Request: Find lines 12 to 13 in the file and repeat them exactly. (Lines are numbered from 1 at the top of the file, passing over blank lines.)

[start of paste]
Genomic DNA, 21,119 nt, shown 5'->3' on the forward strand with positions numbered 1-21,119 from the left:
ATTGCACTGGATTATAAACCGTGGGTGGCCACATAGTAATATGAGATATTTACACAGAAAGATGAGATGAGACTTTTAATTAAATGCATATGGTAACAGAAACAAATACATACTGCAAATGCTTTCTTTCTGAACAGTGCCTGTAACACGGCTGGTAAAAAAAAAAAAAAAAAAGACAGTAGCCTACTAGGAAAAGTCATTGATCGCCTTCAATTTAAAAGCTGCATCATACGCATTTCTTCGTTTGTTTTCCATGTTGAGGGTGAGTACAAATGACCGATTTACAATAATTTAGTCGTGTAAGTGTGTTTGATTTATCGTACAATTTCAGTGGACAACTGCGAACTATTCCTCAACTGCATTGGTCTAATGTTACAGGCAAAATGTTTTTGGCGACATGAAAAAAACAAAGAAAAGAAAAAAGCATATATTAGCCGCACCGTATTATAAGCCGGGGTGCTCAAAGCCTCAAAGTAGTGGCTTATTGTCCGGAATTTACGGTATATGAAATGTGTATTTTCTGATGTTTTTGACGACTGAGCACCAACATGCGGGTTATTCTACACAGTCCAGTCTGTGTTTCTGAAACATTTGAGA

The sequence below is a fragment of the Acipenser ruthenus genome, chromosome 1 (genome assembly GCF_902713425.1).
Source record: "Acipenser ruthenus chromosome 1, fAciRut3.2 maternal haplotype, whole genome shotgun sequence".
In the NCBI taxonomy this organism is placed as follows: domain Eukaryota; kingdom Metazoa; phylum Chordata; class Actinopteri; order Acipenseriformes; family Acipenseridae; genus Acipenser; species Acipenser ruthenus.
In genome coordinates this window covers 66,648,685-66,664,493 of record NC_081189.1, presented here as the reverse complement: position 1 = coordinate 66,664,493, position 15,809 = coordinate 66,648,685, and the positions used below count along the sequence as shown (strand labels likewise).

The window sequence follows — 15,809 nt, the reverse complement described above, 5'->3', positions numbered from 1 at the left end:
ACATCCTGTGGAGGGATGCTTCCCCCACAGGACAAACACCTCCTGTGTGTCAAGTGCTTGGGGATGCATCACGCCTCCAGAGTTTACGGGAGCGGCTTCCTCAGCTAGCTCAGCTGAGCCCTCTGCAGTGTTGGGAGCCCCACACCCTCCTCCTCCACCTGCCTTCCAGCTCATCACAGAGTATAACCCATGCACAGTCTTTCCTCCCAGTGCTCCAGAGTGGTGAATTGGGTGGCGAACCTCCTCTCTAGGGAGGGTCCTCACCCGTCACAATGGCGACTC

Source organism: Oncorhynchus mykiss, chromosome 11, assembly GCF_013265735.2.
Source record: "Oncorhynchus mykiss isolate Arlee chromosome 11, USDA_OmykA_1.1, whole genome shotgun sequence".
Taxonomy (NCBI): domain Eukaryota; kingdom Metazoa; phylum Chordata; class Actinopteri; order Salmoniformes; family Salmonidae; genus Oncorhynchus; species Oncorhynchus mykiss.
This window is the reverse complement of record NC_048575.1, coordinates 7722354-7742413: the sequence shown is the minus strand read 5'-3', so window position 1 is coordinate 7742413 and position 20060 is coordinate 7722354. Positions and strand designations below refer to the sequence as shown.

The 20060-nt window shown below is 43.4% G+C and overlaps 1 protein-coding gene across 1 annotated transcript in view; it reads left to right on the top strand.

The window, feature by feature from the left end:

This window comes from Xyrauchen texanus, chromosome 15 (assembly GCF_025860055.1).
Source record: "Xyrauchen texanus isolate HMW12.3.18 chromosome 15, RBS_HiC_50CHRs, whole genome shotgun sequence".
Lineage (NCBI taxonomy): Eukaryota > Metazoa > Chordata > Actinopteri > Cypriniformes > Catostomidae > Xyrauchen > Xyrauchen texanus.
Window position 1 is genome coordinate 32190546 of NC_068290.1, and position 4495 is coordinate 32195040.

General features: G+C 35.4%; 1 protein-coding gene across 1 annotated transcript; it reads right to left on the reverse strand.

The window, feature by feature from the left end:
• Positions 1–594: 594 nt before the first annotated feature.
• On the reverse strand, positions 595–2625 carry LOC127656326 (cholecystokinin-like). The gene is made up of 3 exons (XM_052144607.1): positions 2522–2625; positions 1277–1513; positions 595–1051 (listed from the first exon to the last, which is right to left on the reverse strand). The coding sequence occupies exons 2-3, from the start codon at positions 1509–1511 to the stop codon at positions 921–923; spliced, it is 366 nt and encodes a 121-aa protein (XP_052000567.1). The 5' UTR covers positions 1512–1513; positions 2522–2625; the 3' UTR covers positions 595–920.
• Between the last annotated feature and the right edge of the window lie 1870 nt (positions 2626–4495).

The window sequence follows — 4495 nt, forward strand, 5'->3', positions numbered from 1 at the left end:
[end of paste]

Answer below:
This window is the reverse complement of record NC_048575.1, coordinates 7722354-7742413: the sequence shown is the minus strand read 5'-3', so window position 1 is coordinate 7742413 and position 20060 is coordinate 7722354. Positions and strand designations below refer to the sequence as shown.

The 20060-nt window shown below is 43.4% G+C and overlaps 1 protein-coding gene across 1 annotated transcript in view; it reads left to right on the top strand.